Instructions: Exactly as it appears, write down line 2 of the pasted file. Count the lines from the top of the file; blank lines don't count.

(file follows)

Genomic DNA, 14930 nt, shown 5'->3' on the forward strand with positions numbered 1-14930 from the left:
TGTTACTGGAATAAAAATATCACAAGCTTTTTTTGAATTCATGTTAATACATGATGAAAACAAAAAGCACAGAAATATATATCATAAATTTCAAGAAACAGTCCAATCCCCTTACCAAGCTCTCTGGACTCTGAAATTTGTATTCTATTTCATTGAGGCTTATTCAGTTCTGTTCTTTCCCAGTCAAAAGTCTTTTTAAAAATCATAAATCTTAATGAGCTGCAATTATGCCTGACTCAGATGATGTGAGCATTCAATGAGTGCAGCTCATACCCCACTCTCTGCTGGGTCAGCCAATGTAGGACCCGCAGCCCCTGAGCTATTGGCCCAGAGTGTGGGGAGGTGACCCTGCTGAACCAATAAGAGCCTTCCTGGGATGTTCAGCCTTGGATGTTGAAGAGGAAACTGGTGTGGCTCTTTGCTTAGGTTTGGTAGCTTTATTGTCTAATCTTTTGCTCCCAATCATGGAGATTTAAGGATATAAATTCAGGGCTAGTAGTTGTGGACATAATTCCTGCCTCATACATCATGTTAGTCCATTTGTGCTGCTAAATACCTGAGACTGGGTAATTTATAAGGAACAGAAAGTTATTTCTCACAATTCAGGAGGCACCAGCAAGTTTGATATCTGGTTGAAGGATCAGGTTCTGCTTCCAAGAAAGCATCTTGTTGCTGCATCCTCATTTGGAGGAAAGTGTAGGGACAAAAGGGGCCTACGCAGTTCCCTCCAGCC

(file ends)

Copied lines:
TGTTACTGGAATAAAAATATCACAAGCTTTTTTTGAATTCATGTTAATACATGATGAAAACAAAAAGCACAGAAATATATATCATAAATTTCAAGAAACAGTCCAATCCCCTTACCAAGCTCTCTGGACTCTGAAATTTGTATTCTATTTCATTGAGGCTTATTCAGTTCTGTTCTTTCCCAGTCAAAAGTCTTTTTAAAAATCATAAATCTTAATGAGCTGCAATTATGCCTGACTCAGATGATGTGAGCATTCAATGAGTGCAGCTCATACCCCACTCTCTGCTGGGTCAGCCAATGTAGGACCCGCAGCCCCTGAGCTATTGGCCCAGAGTGTGGGGAGGTGACCCTGCTGAACCAATAAGAGCCTTCCTGGGATGTTCAGCCTTGGATGTTGAAGAGGAAACTGGTGTGGCTCTTTGCTTAGGTTTGGTAGCTTTATTGTCTAATCTTTTGCTCCCAATCATGGAGATTTAAGGATATAAATTCAGGGCTAGTAGTTGTGGACATAATTCCTGCCTCATACATCATGTTAGTCCATTTGTGCTGCTAAATACCTGAGACTGGGTAATTTATAAGGAACAGAAAGTTATTTCTCACAATTCAGGAGGCACCAGCAAGTTTGATATCTGGTTGAAGGATCAGGTTCTGCTTCCAAGAAAGCATCTTGTTGCTGCATCCTCATTTGGAGGAAAGTGTAGGGACAAAAGGGGCCTACGCAGTTCCCTCCAGCC